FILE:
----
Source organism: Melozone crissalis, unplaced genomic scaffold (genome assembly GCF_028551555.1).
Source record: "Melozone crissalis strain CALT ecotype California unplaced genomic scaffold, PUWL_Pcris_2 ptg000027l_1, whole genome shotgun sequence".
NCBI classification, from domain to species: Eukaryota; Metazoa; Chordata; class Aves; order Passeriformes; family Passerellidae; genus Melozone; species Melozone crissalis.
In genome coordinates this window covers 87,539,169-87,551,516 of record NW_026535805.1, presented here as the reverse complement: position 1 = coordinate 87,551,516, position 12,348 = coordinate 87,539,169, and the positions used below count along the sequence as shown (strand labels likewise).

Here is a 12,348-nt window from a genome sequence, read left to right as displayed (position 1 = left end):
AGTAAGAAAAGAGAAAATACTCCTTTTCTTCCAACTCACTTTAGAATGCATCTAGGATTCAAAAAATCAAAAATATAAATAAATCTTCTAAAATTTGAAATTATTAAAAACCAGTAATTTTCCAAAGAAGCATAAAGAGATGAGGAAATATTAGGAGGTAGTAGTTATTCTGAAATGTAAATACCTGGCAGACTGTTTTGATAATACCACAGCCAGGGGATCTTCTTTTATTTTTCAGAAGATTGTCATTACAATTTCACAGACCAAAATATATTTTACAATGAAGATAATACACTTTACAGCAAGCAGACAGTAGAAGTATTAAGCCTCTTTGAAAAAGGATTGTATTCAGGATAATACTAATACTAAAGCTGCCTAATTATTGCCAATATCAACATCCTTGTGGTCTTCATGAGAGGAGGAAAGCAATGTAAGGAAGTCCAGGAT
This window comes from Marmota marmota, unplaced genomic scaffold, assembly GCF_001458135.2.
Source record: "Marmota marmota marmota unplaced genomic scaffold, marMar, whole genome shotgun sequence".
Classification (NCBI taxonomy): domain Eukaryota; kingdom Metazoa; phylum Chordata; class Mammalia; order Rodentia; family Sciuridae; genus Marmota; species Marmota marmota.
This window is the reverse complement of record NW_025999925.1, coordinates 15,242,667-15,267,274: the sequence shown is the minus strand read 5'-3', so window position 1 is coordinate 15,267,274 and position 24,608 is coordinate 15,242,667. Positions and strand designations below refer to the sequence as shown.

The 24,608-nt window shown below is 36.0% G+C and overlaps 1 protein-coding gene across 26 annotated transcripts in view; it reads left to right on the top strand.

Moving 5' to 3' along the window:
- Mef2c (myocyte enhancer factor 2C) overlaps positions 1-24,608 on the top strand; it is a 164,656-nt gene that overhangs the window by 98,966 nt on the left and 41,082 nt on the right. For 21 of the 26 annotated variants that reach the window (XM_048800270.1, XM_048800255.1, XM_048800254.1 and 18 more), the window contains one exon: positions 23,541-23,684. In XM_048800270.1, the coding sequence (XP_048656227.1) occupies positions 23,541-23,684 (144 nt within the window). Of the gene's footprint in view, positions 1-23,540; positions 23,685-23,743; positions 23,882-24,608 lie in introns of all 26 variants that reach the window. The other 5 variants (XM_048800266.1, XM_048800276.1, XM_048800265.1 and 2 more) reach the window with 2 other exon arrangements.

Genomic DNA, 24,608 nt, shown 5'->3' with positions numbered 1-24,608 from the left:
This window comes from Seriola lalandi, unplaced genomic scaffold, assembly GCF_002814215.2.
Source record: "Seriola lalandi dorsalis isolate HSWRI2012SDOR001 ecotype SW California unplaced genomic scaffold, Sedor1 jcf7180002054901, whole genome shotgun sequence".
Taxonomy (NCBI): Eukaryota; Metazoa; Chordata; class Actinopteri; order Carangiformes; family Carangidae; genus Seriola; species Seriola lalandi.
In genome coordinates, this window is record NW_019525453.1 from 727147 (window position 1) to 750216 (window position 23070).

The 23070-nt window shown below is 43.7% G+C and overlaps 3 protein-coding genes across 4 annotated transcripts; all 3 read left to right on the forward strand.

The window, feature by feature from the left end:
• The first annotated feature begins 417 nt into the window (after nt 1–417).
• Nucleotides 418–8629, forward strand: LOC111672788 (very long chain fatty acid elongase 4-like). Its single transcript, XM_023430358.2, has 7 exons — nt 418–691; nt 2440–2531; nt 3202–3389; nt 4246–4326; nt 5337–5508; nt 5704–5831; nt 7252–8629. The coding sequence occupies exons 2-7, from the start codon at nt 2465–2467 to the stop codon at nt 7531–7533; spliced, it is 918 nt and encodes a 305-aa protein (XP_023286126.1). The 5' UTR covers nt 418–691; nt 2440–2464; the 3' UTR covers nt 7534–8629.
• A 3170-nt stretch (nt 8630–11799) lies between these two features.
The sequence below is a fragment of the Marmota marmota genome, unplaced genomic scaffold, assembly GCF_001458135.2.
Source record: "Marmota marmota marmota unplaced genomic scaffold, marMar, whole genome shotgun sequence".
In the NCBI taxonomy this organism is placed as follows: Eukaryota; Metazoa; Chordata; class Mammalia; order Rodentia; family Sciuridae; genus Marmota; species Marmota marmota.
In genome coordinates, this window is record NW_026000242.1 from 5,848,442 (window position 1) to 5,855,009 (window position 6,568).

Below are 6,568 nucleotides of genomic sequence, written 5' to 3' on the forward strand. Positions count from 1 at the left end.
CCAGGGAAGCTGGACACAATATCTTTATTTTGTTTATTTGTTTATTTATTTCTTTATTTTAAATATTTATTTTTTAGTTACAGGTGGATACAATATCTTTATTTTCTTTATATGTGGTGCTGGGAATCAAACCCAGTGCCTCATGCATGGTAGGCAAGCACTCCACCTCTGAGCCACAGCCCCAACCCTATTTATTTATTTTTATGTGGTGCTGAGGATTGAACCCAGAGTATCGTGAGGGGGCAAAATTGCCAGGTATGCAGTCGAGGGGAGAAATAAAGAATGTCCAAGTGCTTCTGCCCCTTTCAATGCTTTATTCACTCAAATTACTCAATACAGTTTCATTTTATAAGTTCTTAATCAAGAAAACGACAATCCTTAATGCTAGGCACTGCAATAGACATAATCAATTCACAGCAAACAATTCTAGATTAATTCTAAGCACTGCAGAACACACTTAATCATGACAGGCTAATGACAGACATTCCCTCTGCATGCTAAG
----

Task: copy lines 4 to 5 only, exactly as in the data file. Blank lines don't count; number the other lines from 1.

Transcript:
In genome coordinates this window covers 87,539,169-87,551,516 of record NW_026535805.1, presented here as the reverse complement: position 1 = coordinate 87,551,516, position 12,348 = coordinate 87,539,169, and the positions used below count along the sequence as shown (strand labels likewise).

Here is a 12,348-nt window from a genome sequence, read left to right as displayed (position 1 = left end):